“C’mon, don’t just sit there—” He looked over his shoulder at her as he spoke, and he broke off. “You’re as green as a frog,” he observed. “Is this your first body?”

  Slowly she shook her head. “It’s the first one that’s my fault, though.”

  “It was his fault, not yours. I won’t say you’ll get over it, but put it aside for now if you can. I need everything off him that can’t be explained.”

  Shakily she stood. Approaching that body was one of the hardest things she’d ever done, but she made herself put one foot in front of the other until she could drop to her knees beside Knox. “How do you intend to explain the wound?” she asked. She was shaking in every muscle, a very fine tremor from head to foot.

  “I’m not,” he said. “We’re leaving him here. Someone will eventually find him.”

  “This is against the law,” she felt obliged to point out. She swallowed twice, hard, to keep from throwing up.

  “Damn it, do you think I don’t know that?” he snapped. “I’m risking a prison sentence, but you tell me what you think will happen if I call this in? How do we explain being up here in the woods and just stumbling over a body that, oh, yeah, happened to have become a body at exactly the same time we found it? Even without a pinpointed time of death, it’s close enough that a lot of people will be suspicious, starting with the sheriff.”

  She fell silent, trying to think through all the possibilities. They couldn’t call it in later, because the same question would still arise: what were they doing in the woods? “Maybe an anonymous call, later,” she said.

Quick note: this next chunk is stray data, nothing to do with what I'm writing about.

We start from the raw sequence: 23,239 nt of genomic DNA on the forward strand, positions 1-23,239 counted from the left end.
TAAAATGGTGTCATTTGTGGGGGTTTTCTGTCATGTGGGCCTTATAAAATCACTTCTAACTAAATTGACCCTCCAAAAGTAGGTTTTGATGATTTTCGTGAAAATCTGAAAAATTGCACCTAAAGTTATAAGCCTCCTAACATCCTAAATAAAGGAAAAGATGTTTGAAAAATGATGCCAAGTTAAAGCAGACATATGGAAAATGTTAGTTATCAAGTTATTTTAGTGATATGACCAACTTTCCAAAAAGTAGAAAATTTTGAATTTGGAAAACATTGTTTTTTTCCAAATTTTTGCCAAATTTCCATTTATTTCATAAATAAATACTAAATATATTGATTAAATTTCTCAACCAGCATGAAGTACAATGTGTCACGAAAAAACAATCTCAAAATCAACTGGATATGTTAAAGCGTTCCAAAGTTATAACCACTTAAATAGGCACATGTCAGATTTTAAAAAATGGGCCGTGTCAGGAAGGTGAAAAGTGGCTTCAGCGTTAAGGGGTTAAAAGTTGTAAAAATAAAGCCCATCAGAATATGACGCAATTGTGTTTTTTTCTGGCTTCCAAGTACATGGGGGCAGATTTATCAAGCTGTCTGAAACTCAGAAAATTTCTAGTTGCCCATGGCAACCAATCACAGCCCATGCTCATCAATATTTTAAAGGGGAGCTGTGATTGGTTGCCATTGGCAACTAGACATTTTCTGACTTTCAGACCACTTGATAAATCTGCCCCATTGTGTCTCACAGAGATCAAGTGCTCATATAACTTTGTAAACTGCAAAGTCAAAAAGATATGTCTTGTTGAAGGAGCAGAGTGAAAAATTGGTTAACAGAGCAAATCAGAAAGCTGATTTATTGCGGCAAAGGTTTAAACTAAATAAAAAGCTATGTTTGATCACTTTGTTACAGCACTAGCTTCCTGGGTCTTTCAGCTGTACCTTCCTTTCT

“It’s damn hard to make an anonymous call without all sorts of rerouting, or a secured phone. I don’t have the last one and don’t have a clue how to do the first one.”

  He was angry, and not without cause. She had put him in an untenable position, and though she couldn’t have known someone would transit through almost on top of them, she was still the reason Luttrell was dead, and now they had to conceal their part in it. They were both law officers, and now they were breaking the very laws they had sworn to uphold. At least this was her doing, while Knox must feel as if he’d been caught in a trap.

  “I’m sorry,” she said as evenly as possible. “The only way to make this right is to arrest me. I’m the one who killed him, not you. You shouldn’t be in this position.”